What is Taijiquan?

Matt Brady

Taijiquan, pronounced "tie-chee-chwan," is a Chinese martial art commonly known as tai chi, or taiji. It may also be spelled as tai chi chuan. The word taijiquan literally translates into "supreme ultimate fist" or "supreme ultimate boxing."

Elderly people who practice taijiquan and other forms of meditative movement may be able to enhance their overall mental and physical health.
Elderly people who practice taijiquan and other forms of meditative movement may be able to enhance their overall mental and physical health.

Taiji also refers to the Chinese yin-yang, which symbolizes the concept of two opposing forces coexisting harmoniously. This philosophy is demonstrated by taijiquan's soft yet hard fighting style. Being an internal, or inward-focused martial art, taijiquan is not only used for self-defense, but also as a vehicle for improving health and longevity, lowering stress, and cultivating spiritual development.

Taijiquan features slow, graceful poses that flow one into another.
Taijiquan features slow, graceful poses that flow one into another.

As legend goes, a Taoist by the name of Zhang Sanfeng, who lived sometime before the 15th century, developed taijiquan after witnessing a fight between a crane and a snake. After observing the snake's calm and calculated attack, Sanfeng is said to have been inspired to create a martial art that exerted as little physical energy as possible. While the authenticity of the legend is disputed, what is known is that nearly all forms of this martial art developed and flourished out of these major styles: Chen, Yang, Wu, Hao, Sun, and Wu Jianchuan.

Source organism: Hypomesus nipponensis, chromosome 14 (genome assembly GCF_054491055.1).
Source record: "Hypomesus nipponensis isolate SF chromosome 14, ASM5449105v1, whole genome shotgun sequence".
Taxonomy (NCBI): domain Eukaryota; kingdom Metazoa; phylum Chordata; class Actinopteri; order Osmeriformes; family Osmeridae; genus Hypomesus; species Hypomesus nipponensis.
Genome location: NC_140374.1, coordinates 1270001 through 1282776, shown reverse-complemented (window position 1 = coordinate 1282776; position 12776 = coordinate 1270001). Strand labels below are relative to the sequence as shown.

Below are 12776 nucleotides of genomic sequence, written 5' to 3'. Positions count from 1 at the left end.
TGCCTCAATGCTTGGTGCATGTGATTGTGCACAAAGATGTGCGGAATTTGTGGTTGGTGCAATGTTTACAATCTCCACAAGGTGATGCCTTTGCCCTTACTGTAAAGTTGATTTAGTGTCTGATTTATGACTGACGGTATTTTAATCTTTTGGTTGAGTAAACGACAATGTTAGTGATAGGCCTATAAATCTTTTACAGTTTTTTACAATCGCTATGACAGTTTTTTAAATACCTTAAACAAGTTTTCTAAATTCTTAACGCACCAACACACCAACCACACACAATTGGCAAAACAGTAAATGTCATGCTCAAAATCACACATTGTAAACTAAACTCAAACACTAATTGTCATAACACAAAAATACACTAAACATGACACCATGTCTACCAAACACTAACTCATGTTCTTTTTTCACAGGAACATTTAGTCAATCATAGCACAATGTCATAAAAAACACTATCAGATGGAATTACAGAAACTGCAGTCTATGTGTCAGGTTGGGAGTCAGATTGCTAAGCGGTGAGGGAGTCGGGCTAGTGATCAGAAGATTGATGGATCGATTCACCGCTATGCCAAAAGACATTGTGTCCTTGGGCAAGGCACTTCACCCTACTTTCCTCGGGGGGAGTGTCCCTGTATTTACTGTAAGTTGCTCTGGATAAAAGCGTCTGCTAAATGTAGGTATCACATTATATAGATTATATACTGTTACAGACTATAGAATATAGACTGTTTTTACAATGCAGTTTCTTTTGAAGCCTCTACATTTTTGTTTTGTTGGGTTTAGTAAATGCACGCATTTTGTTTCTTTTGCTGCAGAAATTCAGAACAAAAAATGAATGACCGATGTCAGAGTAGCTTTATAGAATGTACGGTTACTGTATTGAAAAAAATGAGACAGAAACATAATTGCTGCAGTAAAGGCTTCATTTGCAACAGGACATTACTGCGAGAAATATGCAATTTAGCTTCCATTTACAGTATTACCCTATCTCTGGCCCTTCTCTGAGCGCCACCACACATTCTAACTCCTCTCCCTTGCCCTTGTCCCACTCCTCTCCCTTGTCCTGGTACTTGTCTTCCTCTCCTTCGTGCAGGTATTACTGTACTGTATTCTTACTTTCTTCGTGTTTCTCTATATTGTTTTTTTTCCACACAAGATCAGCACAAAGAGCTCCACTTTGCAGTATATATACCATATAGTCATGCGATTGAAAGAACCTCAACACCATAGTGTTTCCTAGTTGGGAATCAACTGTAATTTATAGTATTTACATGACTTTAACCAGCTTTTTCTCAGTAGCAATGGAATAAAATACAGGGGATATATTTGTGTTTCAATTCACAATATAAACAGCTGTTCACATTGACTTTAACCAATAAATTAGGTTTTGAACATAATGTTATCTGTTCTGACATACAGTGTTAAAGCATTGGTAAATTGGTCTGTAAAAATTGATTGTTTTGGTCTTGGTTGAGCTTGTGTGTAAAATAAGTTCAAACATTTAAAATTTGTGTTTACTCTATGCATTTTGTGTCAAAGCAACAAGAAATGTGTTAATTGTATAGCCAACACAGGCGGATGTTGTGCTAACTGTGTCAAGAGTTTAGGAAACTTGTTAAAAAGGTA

Taijiquan features many slow, graceful poses that seamlessly flow one into the next. These poses and their accompanying breathing exercises teach the body to balance physical and mental discipline, and promote ultimate relaxation. Many people enjoy the rhythms of tai chi purely as an exercise in meditation and lowering stress. Taijiquan has grown so beloved worldwide as a relaxing, meditative workout that most gyms and recreation centers carry trainers who teach forms of tai chi. Tai chi home workouts are also plentiful and easily accessible.

The tai chi trend is not merely another health fad, but has significant backing from medical experts, who have shown in studies that taijiquan can reduce anxiety, improve balance and muscle strength, improve sleep, relieve chronic pain, and increase energy. Long before scientists studied the health benefits of tai chi, it was considered part of Traditional Chinese Medicine.

Taijiquan can be practiced by all age groups, and by almost anyone, regardless of physical impairment. It can be practiced sitting in a chair as easily as on one's feet, using both large and small movements. Like the yin-yang, it harmoniously accommodates such extremes. Its universal accessibility, coupled with numerous health benefits, has turned taijiquan into one of the most well-known and preferred martial arts.

Individuals who practice taijiquan on a regular basis may live longer than their peers who do not.
Individuals who practice taijiquan on a regular basis may live longer than their peers who do not.

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